Debut by an exciting young narrative historian - a revisionist history of Medieval Palestine
The year is 1187 and Saladin's armies are besieging the holy city of Jerusalem. He has previously annihilated Jerusalem's army at the battle of Hattin: it is only a matter of time until the city will fall. Inside, a last-ditch defence is being led by an unlikely trio: the leader of the church, a single Lord named Balian of Ibelin, and Sibylla, Queen of Jerusalem. Sibylla's husband is Saladin's captive, and for many months now she has witnessed her kingdom slowly crumbling. This siege is her last chance to save her kingdom, or at least her people.
Queen Sibylla cuts a mysterious and forlorn figure in the chronicles of this period. She was the last in a long line of formidable female rulers to rule in Outremer before the fall of Jerusalem. Yet for all the many books written about the crusades and Christian states of Outremer, one thing is conspicuously absent: the stories of women. Queens and princesses are too often presented as only passive transmitters of land and royal blood. In reality, women ruled, conducted diplomatic negotiations, made military decisions, forged alliances, rebelled, and undertook architectural projects.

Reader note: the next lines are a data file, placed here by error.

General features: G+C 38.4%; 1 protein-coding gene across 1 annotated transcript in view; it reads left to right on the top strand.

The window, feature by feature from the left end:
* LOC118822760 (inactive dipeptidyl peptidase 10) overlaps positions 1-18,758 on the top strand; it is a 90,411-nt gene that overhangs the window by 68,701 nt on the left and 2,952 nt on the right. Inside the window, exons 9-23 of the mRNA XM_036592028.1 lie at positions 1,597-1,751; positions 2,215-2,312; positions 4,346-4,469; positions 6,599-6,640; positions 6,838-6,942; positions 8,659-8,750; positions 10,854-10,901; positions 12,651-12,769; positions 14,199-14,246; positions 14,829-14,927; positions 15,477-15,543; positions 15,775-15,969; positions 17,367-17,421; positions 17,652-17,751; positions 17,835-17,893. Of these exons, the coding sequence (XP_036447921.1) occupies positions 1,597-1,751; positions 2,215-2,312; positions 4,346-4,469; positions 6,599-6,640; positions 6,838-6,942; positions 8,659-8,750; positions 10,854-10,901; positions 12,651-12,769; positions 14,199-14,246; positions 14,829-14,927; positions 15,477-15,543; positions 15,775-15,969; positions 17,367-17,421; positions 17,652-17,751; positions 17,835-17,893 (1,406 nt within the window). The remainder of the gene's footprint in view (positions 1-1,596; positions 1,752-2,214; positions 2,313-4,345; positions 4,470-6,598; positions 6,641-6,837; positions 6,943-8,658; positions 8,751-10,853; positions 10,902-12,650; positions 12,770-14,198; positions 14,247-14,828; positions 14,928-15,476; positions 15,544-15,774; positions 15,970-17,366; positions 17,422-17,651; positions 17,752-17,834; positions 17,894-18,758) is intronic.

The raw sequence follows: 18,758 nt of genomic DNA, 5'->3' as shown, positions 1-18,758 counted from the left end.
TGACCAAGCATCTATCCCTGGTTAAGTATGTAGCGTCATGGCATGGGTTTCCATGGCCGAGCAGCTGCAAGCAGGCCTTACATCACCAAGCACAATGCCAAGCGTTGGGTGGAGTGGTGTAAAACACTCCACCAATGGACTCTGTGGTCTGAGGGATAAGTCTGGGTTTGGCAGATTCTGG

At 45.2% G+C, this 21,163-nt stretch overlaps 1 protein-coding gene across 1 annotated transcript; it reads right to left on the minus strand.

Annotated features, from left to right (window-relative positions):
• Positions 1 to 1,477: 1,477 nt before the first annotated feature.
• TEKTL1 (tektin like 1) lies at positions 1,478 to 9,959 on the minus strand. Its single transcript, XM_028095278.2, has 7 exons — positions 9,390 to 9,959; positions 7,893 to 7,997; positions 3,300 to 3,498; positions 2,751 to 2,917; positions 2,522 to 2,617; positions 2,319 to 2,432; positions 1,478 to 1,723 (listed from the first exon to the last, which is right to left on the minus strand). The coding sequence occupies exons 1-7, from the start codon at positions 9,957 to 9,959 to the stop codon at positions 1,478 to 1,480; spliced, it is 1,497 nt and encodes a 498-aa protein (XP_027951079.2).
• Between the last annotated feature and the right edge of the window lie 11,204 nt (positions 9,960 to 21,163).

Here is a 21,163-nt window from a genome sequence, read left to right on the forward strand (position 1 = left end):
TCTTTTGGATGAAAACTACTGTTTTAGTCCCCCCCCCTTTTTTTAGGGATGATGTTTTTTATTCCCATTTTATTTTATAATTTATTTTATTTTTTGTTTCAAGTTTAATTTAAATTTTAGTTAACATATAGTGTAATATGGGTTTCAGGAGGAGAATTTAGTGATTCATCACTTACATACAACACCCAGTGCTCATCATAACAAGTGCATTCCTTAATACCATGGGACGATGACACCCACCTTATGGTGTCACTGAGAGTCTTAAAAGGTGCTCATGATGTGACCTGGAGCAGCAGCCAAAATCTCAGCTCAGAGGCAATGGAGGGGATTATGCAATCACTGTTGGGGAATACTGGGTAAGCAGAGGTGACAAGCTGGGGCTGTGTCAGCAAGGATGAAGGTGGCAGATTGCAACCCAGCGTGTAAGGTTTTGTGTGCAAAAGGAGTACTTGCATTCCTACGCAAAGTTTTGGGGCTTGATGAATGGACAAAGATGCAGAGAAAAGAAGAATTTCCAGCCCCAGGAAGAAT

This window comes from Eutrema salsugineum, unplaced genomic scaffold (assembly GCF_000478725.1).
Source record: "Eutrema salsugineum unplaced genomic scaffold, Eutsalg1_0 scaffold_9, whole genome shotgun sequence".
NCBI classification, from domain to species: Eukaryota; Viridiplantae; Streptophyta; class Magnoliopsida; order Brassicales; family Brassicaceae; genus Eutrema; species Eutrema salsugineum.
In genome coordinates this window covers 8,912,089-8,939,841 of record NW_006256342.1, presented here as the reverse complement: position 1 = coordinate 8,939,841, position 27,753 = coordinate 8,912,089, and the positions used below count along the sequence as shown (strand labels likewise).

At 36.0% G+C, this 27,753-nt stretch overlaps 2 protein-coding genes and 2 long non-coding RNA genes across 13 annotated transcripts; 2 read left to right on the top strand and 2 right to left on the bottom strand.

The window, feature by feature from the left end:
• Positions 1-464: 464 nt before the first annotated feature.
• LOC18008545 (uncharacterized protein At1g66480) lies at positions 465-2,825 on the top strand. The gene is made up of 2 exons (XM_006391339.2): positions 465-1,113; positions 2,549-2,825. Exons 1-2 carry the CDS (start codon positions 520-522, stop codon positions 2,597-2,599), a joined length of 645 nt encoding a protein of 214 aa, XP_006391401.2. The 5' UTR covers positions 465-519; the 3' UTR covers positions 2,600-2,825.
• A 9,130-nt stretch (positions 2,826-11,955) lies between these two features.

Sibylla's grandmother Queen Melisende of Jerusalem was the first queen to seize real political agency in Outremer and rule in her own right. She defied the conventions of her time, outmanoeuvring both her husband and her son to claim real
Fascinating, intriguing, exciting and authoritative. Here are the female rulers of the crusader states as shrewd politicians, warrior queens and mothers and wives, holding their own against male crusader states and Islamic warlords in the ruthless arena of the Middle East. The female crusader potentates have long been neglected, so this is long overdue and it was worth waiting for